Gun violence, including gang-related gun violence, is unfortunately growing in America. Bullets don’t have names on them, yet they claim lives year after year. How do we reclaim our communities that are flooded with gun and gang violence?
On June 13th, young adults, along with UTEC staff and AmeriCorps members, congregated inside Cafe UTEC to discuss these concerns. Alex S., a young adult at UTEC, courageously shared a presentation on gun violence and facilitated group discussions. The event was supported by a Youth-led Community Conversations Mini Grant from United Way of Massachusetts Bay and Merrimack Valley.
Alex shared her experience of being surrounded by guns as a child and how it has affected her journey into adulthood. “Growing up in the Dominican Republic, I was always around guns. My father had tons of guns around the house. Sometimes he’d let us shoot around in the backyard,” says Alex. Holding a gun made her feel empowered, but she also knew they were dangerous, especially since she personally knew victims of gun violence.
A few years later, Alex came to the United States. She was juggling a job and school until she had to face a criminal charge. “I had nothing. My family and I had to gain the strength to get back up and regain the strength we thought we had. Since then I got involved with UTEC, and that has been the best responsible decision I have made.” Working and taking HiSet classes at UTEC has been a challenge, but with the support of her peers and fellow staff members, Alex remains strong, motivated, and positive.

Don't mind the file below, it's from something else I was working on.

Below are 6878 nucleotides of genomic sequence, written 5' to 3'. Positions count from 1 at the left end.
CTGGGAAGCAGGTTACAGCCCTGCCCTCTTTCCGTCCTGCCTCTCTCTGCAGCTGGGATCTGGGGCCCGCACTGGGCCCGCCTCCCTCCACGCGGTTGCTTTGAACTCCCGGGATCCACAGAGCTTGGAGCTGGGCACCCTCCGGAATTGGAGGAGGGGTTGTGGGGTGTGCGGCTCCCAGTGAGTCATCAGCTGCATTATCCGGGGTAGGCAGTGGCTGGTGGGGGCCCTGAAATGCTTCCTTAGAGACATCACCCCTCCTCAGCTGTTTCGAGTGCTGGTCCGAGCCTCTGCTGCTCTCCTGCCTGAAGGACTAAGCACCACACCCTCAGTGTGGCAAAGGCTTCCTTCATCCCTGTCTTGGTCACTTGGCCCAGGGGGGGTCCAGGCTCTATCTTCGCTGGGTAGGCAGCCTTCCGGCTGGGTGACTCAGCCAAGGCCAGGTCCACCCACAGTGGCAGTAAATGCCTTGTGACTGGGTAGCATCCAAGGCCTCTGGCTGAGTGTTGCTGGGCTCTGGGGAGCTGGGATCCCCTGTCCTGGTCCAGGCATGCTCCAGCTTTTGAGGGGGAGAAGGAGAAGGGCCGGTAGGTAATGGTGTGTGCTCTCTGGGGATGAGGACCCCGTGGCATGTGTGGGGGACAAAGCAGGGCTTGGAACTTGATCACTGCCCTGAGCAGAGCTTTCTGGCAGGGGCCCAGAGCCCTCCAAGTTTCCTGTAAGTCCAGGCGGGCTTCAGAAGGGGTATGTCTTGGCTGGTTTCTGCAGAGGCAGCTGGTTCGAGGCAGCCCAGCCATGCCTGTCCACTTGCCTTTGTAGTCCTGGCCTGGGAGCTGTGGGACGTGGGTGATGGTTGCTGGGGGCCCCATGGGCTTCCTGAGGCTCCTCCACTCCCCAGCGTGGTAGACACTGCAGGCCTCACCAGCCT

After showing a video clip of spoken word that related to her life, Alex facilitated a group discussion to raise awareness on gun and gang violence. She helped attendees break into small groups and shared a list of six discussion questions that she had created. Questions included “What are you fighting for?” and “How do you fight the fight without losing?”
Each group was able to present a summary of their discussion on the question that they found most thought-provoking. Then another young adult, Filix, shared his personal experience with gangs and concerns about gun violence affecting his family and friends: “There is no winning, there’s just staying out of it.”
As Alex wrapped up the group discussion, she answered one of her questions for herself: “What does being in a gang do for you besides you having protection? Nothing.”
Thanks to United Way, an organization that helps improves lives by mobilizing the caring power of communities around the world, for helping young people throughout Massachusetts lead community conversations about gun violence.
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Source: Lowell Sun